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Volume 7, Issue 4  -  November, 2001

Kansas Cattlemens Association

Barbwire Press Release of 10-31-01

WASHINGTON, D.C.  More that 85 organizations teamed up today in support of mandatory country-of origin labeling for fresh produce and meat products.  The broad coalition consisting of consumer, livestock, fruit and vegetable and other organizations sent joint letters to Senate Agriculture Committee leadership asking the food labeling provision be included in the Senate version of the farm bill, which the committee is expected to begin marking up this week.  The letters to Senate Agriculture Committee Chairman Tom Harkin, D, IA, and ranking Member Richard G. Lugar, R, IN, support S.280, the Consumer right to Know Act of 2001.  The bill requires country-of origin labeling at the point of sale for fresh fruits and vegetables and for muscle cut and ground meat products including beef, pork and lamb.  Under S. 280, fresh produce must be grown and processed in the United  States and meat products must be from animals, born, raised and slaughtered in the United States to be labeled as “Made in the USA.”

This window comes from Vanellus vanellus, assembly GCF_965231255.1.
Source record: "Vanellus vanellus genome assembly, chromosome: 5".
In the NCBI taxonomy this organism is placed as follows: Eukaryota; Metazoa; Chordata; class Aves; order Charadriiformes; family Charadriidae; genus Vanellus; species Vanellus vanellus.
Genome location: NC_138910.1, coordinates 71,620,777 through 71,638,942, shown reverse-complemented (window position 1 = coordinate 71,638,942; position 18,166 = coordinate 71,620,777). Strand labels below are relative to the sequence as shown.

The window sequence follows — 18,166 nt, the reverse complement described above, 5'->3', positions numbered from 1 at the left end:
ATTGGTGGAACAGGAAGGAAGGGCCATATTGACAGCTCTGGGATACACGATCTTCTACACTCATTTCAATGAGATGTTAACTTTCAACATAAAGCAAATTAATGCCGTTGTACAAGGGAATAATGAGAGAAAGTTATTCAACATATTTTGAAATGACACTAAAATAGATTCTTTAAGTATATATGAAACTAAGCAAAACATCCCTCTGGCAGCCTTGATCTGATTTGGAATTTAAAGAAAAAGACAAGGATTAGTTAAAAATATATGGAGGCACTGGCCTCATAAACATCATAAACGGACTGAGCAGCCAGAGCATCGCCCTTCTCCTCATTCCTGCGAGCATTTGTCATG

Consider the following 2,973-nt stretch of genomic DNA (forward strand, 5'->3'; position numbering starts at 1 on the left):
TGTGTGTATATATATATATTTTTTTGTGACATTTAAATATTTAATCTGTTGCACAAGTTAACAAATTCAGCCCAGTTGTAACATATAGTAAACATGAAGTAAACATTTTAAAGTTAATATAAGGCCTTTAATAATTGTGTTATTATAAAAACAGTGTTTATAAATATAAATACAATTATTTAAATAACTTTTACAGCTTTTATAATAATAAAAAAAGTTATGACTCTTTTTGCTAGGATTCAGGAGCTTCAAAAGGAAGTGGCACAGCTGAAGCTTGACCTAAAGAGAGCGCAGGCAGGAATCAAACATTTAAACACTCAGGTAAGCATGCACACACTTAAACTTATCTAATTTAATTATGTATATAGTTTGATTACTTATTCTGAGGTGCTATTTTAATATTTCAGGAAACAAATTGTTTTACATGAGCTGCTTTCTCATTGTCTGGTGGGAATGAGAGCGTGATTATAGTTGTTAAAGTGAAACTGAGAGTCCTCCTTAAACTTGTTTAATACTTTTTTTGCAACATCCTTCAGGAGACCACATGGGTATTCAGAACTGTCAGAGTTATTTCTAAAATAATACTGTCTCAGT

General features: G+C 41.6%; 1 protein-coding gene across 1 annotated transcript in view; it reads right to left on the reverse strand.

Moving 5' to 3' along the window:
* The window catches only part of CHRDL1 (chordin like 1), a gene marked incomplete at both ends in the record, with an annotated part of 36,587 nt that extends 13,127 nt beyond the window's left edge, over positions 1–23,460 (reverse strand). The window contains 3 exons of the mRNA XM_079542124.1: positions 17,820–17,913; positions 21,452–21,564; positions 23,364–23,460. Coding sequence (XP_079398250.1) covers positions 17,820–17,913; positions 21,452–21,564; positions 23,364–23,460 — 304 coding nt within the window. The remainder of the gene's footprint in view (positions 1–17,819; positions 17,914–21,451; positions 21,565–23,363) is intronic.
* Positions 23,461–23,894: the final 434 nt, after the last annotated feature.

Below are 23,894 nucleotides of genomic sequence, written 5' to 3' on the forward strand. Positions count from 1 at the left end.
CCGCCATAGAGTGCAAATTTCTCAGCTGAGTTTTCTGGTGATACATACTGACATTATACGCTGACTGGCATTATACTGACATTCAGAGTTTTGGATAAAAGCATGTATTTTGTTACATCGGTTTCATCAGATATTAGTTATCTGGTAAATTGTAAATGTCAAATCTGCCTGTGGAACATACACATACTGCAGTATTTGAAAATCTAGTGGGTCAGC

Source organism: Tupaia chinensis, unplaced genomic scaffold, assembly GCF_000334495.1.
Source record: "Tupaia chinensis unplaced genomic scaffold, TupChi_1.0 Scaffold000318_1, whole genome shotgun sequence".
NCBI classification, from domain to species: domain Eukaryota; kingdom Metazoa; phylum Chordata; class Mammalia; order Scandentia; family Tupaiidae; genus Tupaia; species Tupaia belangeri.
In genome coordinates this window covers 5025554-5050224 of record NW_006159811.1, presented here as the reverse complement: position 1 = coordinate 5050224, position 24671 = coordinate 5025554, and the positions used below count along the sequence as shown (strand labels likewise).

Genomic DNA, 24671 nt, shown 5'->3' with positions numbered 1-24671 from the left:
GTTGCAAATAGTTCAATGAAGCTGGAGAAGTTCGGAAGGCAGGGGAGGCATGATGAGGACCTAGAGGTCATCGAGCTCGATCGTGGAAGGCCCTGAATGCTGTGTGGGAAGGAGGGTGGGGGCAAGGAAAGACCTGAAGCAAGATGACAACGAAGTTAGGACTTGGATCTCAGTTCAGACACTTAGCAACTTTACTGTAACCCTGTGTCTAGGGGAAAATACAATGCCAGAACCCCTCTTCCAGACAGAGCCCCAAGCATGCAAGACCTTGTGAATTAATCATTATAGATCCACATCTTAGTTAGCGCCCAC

“The groundswell for mandatory country-of origin labeling for produce and meat products is strong,” said Leland Swenson, president of National Farmers Union and one of the letter’s cosigners.  “Country-of-origin labeling is a critical part of the American consumer's right to make informed decisions about the food they feed their families.”

Look and see if your representative group is on this list of supporters.  If not you may want to reconsider who you wish to have represent yourself and the U.S.A. producers and consumers.

Another Issue of serious debate is on the issue of Country of Origin Labeling. NCBA has just released their version it states:  Under USDA regulation, all cattle carcasses from cattle produced in the US can only receive a USDA quality grade at the point of slaughter or at the point of original chill.  However, a special exception to this regulation has been adopted to allow carcasses from Canada to be imported a graded with the USDA quality grade.  These carcasses must also be identified as “product of Canada”, but this identity may be trimmed away as the carcass is further fabricated in retail cuts.  Beef producers have increasingly criticized this liberal interpretation regarding use of the USDA grading system.  Legislators we want direct action to address these most critical issues effecting the bottom line of the majority of U.S.A. cattle producers, feeders and consumers.

AAM has had country-of-origin labeling as one of its major goals for 21 years. 



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